The answer given by the Holy Spirit is that nothing can separate us from the love of God.

Look with me how thoroughly the Holy Spirit explores the various possibilities: tribulation (afflictions such as disease, injury), which produces distress (the inner response to pain, the hurt, the fear, the bitterness of soul); persecution (hurt that comes from an enemy who treats us wrongfully, which is so common to the church in the world that Paul quotes Ps. 44:22, “For thy sake we are killed all the day long, we are accounted as sheep for the slaughter”); famine and nakedness (the results of poverty, whether as a result of persecution or natural calamity); peril (dangers we face in life—crime, drunk drivers, civil strife); sword (reference to the state, the authority which holds the power of the sword; war, a legal system which could unjustly imprison or execute).

As if that is not enough, the inspired apostle draws a series of contrasts in verses 3.8, 39 that are presented as areas of possible threat. We have death-life (circumstances we experience while we are alive—but what about the time we die?); angels; principalities; powers (a reference to different positions among the angels and devils—could the spirit world threaten us?); present-future (one thing to deal with our circumstances now—what about the uncertain future?); height-depth (any force that might come down from heaven or ascend out of hell that would endanger us); and finally any other creature (within the whole realm of creation).

Can any of these powers or persons so affect us that we would act in such a way as to cause God to stop loving us?

The answer is not only, no, but that in all these things we are more than conquerors.

What a thrill, what security for us!

The things we fear most will not separate us from the love of God. They will rather bring about a greater victory.

To conquer an enemy is to be able to subdue him. The enemy desires to separate us from Gods love. Even the devil would like to see adversities destroy us so that we give up, we forsake God, we say it’s not worth it. The promise is that, “in all these things we shall conquer.” We shall deal with all these forces and not allow them to take us from God’s love. That is not all, we are more than conquerors in all these things. We experience that these things turn out for our good, they make us stronger in the bond of Gods love. Instead of tearing us away from God, they occasion us to draw nearer to Him.

This is not ivory-tower theology for Paul.

Just read II Corinthians 11:21-28 and learn this is exactly what he experienced.

We experience this as well.

How can that be? The list is fearful. It produces terror in our souls even to think about some of those things mentioned as possible threats.

These words form a doxology of praise which form a conclusion, drawn from the beautiful truths which the Holy Spirit wrote in the preceding verses.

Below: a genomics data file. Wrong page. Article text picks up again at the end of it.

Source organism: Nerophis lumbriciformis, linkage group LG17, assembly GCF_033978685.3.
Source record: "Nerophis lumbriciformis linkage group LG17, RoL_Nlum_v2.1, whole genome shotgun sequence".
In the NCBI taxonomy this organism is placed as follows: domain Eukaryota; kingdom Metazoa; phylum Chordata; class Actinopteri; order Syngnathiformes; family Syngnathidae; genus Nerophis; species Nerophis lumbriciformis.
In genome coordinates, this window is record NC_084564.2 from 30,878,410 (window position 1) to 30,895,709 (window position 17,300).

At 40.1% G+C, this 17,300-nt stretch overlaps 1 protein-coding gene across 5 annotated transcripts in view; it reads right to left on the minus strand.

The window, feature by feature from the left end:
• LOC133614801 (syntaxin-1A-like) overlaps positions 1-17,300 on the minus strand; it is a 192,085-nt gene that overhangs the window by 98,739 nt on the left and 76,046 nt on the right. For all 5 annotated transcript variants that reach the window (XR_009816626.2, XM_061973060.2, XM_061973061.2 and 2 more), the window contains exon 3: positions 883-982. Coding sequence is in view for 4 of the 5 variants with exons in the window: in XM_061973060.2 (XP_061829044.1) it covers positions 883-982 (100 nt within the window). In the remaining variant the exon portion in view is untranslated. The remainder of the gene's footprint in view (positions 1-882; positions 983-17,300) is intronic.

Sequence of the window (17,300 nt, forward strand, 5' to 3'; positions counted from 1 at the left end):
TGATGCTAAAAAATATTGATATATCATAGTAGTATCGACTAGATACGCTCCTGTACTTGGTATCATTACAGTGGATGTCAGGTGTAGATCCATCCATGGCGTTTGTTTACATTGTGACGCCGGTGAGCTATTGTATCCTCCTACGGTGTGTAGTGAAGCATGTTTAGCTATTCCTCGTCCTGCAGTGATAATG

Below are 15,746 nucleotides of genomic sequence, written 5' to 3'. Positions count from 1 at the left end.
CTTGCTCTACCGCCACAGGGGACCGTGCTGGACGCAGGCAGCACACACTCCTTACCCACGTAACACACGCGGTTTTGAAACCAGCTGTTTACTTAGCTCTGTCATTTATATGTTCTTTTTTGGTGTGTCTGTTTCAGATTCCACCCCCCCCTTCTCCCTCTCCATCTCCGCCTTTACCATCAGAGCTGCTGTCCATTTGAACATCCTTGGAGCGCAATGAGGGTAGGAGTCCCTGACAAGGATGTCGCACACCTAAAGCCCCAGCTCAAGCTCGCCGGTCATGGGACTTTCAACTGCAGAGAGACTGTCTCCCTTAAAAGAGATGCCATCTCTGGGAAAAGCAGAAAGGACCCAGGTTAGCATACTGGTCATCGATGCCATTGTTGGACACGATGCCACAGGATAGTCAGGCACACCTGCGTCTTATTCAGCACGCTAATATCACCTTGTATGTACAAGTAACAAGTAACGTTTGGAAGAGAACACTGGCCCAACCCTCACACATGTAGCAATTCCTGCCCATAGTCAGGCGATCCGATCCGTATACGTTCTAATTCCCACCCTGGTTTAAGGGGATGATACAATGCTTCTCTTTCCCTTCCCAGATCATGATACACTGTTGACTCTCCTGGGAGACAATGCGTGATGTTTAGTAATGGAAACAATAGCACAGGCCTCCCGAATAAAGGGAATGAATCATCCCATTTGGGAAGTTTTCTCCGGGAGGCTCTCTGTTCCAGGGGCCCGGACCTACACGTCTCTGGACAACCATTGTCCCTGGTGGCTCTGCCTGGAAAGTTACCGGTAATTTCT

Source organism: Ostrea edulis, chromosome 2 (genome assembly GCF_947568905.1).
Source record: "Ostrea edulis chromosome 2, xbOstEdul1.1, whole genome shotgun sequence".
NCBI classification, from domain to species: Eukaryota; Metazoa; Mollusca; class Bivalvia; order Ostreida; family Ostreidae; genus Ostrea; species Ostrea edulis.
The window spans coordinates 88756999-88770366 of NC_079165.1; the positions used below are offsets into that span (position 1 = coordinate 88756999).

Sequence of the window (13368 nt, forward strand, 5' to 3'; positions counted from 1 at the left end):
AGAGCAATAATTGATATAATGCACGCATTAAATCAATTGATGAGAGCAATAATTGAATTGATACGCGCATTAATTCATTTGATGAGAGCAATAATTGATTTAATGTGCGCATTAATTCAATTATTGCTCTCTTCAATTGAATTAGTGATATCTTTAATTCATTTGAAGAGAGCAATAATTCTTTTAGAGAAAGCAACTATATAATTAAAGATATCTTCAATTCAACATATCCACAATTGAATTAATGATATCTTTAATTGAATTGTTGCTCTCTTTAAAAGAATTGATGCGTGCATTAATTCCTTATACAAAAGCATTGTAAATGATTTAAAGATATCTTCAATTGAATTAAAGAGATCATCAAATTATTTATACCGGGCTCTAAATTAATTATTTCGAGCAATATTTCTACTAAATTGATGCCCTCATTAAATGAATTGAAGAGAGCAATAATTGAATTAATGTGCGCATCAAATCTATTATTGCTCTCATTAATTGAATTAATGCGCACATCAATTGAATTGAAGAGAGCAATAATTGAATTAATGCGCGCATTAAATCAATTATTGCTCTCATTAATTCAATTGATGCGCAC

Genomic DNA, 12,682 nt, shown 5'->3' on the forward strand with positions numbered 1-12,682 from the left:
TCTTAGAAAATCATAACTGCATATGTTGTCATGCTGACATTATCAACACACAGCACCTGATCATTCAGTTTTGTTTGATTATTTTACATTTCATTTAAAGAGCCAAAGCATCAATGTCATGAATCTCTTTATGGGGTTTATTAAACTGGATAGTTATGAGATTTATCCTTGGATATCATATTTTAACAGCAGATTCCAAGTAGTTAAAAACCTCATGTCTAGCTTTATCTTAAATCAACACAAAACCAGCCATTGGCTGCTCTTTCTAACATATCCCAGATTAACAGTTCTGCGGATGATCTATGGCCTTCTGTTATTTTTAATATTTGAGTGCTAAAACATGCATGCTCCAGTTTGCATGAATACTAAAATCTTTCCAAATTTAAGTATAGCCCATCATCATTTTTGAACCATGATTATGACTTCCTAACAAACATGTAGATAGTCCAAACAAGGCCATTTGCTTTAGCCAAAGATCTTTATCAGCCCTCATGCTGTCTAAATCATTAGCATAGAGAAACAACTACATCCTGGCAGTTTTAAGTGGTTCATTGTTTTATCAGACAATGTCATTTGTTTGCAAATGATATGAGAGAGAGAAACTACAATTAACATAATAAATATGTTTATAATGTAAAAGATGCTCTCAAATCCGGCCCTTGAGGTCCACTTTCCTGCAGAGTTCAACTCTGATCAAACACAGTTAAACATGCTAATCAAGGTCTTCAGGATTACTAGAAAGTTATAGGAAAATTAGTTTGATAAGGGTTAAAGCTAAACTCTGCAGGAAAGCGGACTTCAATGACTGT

Why will we be more than conquerors and never separated from the love of God?

Two reasons are given.

God will never stop loving us! That is first. This is expressed so beautifully in the golden chain of salvation mentioned in Rom. 8:28-30: “All things work together for good to them that love God, to them who are the called according to his purpose. For whom he did foreknow, he also did predestinate . . . moreover whom he did predestinate, them he also called, and whom he called, them he also justified, and whom he justified, them he also glorified.” By the chain of predestination, divine calling, justification we are drawn into glory.

And the heart of it all is foreknowledge. To know is to love. Love moved God to predestinate us in Christ Jesus. We are chosen in love, redeemed in love, called in love. That love of God is firmly grounded in Christ Jesus. God will never stop loving us. With that kind of love flowing in us, we will never be separated from God.

There is more. God will enable us to love Him in return. This is expressed earlier in this chapter (Rom. 8:14-17). We have received the spirit of adoption whereby we cry, “Abba, Father.” By the Holy Spirit He energizes us in our love for Him so that, no matter what our outward conditions are in life, we continue to love God.

And the bond of covenant fellowship cannot be broken.

Nothing can separate us from the love of God!

I am persuaded. We may not always “feel” that love, but God does not deal with love on the basis of feelings. Persuasion is a process of the mind whereby we confess on the basis of God’s promises that we believe they are true.

If God be for us, who can be against us!

In all these things, more than conquerors!

What a doxology of praise to our great God!